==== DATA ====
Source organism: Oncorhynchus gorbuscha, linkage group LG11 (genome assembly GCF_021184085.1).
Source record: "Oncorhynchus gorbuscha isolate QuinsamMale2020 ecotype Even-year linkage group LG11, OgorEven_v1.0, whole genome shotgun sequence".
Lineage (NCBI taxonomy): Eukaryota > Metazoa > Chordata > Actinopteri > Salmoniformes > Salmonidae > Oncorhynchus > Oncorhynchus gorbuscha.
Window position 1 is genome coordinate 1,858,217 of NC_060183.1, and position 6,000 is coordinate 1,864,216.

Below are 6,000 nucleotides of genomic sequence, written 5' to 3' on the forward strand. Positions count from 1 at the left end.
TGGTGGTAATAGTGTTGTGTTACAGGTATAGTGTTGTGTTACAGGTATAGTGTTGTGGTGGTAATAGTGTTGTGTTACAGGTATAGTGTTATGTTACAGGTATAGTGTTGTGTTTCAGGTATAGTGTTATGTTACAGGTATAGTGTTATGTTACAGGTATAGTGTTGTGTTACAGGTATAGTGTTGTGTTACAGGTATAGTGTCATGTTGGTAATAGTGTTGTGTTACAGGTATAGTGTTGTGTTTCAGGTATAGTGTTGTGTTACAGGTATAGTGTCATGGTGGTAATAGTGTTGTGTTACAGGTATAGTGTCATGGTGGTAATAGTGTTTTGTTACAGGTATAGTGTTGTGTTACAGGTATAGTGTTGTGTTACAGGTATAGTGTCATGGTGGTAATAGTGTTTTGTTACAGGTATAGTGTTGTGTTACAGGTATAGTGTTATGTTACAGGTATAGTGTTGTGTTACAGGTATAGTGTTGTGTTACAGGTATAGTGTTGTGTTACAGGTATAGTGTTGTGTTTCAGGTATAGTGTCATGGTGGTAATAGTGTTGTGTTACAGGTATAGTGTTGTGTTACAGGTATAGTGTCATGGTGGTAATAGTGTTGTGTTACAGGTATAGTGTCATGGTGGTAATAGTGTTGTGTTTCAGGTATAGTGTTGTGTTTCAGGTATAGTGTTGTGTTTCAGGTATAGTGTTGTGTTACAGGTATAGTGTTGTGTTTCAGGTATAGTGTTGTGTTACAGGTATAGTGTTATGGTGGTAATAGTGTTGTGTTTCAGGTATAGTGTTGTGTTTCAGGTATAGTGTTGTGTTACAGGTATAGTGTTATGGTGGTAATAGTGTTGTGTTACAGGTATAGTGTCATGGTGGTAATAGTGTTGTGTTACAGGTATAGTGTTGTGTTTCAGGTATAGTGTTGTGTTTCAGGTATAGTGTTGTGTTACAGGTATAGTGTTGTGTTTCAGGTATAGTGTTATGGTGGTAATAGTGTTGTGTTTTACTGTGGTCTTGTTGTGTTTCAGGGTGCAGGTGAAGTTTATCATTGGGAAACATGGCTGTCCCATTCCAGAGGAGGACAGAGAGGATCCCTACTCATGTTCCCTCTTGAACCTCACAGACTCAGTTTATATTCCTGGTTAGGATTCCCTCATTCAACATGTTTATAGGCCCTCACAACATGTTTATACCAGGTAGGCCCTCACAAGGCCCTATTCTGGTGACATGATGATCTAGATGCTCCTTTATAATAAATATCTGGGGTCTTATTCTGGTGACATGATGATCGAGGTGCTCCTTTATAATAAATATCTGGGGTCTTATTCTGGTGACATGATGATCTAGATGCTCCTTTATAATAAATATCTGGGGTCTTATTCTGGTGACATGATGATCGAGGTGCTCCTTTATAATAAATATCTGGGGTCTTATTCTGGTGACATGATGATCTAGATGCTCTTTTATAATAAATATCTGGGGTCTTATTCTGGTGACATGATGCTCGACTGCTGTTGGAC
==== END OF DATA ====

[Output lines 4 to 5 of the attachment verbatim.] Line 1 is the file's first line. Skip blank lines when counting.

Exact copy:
Window position 1 is genome coordinate 1,858,217 of NC_060183.1, and position 6,000 is coordinate 1,864,216.

Below are 6,000 nucleotides of genomic sequence, written 5' to 3' on the forward strand. Positions count from 1 at the left end.